I just want to start this out by saying I love you guys. I really do. TechCrunch is lucky enough to have a really smart, well-informed readership which keeps us diligent in our reporting. You guys are also pretty hilarious, and who doesn’t enjoy a good ROFL now and then.
But if there’s one thing I’ve learned through the comments section here at TechCrunch, it’s that these Android vs. iOS fanboy flame wars need to stop.
How ridiculous, right? How absolutely petty and meaningless are the things we get fired up over?
That’s not to say that Android and iOS and their respective hardware counterparts aren’t important. I mean, it could be loosely argued that without the hardware and software (and apps and services) that we spend our lives writing about, the Arab Spring uprisings wouldn’t have been possible. The technology itself can surely make a difference in the world, and of course you should care about that.
But that’s not what I’m talking about. I’m talking about the fact that we’re choosing sides (and defending them with zealous rage) in an entirely meaningless war.
Now, don’t get me wrong. We at TechCrunch love rivalry. We love Google vs. Microsoft, Apple vs. Samsung, Apple vs. Google, Arrington vs. Arianna, and all the other fun rivalries that spring from this, our field of technology. I honestly can’t even think what the world would look like without them. They are spokes in the ever-turning wheel of our capitalist society, and they’re entertaining as hell to watch play out.
When corporations of this size duke it out in ad campaigns or in the courtroom or on store shelves, well that’s what this industry is supposed to look like. And there are other rivalries that are even more fun. The People vs. Netflix price hike was great, as was The People vs. Verizon’s $2 “convenience fee.”
It is downright amazing to see a company do a 180-degree turn based on the collective voice of their customers. It’s a beautiful thing.
But what’s happening with iOS vs. Android is different. Instead of seeing an epic clash between two companies, or watching a customers-vs.-company saga unfold, we’re seeing customers in Group A join sides with Company A, while Group B joins sides with Company B. Apple and Google are supposed to hate each other, but just because we use their products doesn’t mean we need to hurl hateful, meatless comments at each other.
There’s a big difference between a competitive rivalry and a pointless one. Ours is pointless, and for one very good reason:
Fanbois, Apple doesn’t give a damn about you. Also, Fandroids, Google doesn’t give a damn about you either.
Both companies care about the “us,” but no one individual matters to this or that corporation. And here’s another truth bomb: if you don’t give any substantial reasons for why “Android is better” or “iPhone is better,” then no one else is going to make a decision based on your comment either.
So I find it a little bit odd (read: crazy) that we’ve drawn such aggressive lines against each other. If anything, Android makes iOS better and iOS makes Android better. Fierce competition and rivalry is what makes everything better, but we don’t seem to be visualizing the big picture.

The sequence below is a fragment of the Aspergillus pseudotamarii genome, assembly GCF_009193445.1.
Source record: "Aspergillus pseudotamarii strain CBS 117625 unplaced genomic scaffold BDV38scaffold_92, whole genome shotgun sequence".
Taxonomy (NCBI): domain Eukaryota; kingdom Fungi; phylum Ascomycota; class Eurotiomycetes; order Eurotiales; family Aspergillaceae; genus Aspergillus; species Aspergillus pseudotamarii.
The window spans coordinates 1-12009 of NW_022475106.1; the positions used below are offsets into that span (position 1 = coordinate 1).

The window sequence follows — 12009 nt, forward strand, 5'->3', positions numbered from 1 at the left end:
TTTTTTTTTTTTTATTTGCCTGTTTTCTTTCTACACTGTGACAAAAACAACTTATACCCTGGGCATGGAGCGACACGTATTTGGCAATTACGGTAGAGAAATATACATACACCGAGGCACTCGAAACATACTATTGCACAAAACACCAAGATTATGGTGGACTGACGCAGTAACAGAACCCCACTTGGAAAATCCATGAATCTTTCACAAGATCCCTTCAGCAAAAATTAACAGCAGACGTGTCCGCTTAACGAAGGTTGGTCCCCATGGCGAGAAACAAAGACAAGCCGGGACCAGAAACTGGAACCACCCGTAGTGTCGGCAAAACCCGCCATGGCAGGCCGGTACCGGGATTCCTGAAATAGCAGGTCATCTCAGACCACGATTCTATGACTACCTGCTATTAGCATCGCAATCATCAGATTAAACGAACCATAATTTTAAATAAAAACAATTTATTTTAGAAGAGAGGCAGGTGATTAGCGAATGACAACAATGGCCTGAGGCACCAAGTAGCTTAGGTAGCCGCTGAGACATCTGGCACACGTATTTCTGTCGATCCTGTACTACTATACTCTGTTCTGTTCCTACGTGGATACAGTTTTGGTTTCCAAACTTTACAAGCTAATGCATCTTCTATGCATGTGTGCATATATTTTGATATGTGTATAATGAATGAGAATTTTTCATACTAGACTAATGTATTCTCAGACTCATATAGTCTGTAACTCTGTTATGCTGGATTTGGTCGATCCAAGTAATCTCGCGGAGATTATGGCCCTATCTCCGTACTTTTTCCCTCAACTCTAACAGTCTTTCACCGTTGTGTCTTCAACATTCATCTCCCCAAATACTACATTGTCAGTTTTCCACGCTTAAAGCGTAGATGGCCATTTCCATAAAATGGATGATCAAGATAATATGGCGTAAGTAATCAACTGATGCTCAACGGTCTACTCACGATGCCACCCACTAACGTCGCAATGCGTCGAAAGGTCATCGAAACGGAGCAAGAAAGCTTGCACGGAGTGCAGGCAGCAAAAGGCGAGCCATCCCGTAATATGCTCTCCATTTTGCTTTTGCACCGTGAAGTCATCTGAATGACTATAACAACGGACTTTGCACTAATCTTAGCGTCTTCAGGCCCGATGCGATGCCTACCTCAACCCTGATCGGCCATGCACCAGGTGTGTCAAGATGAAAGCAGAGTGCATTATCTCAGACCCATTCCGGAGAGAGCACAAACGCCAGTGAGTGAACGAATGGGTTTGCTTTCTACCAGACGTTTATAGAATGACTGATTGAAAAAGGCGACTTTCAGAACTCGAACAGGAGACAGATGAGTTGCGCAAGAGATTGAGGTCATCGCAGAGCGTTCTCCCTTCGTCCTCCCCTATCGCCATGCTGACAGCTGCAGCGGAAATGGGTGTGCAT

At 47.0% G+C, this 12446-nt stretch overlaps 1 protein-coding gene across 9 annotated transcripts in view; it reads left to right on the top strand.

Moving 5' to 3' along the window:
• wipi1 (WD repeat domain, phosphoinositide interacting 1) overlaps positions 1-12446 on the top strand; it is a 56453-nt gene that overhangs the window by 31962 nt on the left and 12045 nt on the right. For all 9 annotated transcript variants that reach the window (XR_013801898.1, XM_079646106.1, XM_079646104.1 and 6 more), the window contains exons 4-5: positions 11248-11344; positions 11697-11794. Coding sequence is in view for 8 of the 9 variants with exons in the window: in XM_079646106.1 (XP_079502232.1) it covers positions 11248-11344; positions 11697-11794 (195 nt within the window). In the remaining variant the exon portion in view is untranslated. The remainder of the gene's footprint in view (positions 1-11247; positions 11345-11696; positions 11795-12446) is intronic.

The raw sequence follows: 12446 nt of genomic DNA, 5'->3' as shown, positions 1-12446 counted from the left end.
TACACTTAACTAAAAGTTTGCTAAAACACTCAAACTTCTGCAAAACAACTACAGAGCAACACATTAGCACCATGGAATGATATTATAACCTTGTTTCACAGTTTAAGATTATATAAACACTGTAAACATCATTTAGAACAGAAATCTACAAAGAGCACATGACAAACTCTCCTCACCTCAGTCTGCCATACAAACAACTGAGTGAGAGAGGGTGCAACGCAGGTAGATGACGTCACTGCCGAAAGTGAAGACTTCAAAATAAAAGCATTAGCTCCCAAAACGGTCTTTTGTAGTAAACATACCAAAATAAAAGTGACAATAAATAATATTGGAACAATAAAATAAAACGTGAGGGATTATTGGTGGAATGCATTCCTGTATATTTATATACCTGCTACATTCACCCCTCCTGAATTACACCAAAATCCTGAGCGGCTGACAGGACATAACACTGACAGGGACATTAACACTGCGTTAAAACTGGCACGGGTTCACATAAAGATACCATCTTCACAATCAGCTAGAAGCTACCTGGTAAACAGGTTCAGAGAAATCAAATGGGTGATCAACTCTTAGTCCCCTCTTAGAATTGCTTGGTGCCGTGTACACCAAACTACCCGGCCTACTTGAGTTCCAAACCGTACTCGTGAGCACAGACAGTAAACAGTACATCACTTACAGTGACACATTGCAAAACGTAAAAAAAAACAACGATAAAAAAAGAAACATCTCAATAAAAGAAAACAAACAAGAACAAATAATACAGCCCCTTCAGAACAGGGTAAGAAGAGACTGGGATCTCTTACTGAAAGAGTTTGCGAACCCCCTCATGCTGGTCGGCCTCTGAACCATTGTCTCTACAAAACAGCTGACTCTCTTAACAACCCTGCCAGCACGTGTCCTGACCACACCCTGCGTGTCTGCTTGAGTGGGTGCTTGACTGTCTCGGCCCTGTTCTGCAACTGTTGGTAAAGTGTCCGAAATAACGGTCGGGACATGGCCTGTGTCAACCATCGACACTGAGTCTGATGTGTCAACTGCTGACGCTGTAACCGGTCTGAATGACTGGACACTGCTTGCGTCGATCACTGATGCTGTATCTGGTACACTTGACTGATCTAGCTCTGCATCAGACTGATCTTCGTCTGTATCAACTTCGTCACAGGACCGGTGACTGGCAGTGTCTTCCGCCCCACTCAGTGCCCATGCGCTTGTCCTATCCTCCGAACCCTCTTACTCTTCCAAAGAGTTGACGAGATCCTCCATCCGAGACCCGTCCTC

Instead, we’re saying things like this to each other:
Of course, there are plenty of comments that intelligently and constructively argue the pros and cons of each platform. These comments are the reason that all the other (^) reasonless-ly nasty comments don’t make us cry into our keyboards. They also bring up new points for future articles, which is much appreciated.
When it comes down to it, though, I’m not your mom. Say what you want. I’d like to think that writing this would calm the storm and we could all start being productive human beings in a smart discussion about the value of each platform. But I doubt that will happen.
So all I really want to do is zoom out a little bit. Look at the big picture. People are dying of famine, disease, war; the world is rapidly changing; economies are crumbling and elections are underway. Things are happening that are really deserving of your passion, yet here we are throwing rocks at each other over which phone is better, when it doesn’t make a damn difference anyway.
It’s embarrassing and a waste of everyone’s time.
I’ll leave you with one of those intelligent and constructive comments I was talking about before:
Android is a software platform for mobile devices based on the Linux operating system and developed by Google and the Open Handset Alliance. It allows developers to write managed code in Java that utilizes Google-developed software libraries, but does not support programs developed in native code. The unveiling of the Android platform on 5 November 2007 was announced with the founding of the Open Handset Alliance, a consortium of 34 hardware, software and telecom companies devoted to advancing open standards...
iOS is Apple’s operating system for their mobile devices. It debuted in 2007 with the release of the first iPhone, but has since been extended for use with the iPod touch, iPad, and Apple TV. iOS’ user interface relies on users’ direct manipulation of the product screen with multi-touch gestures, including swipes, pinches, taps, and reverse pinches.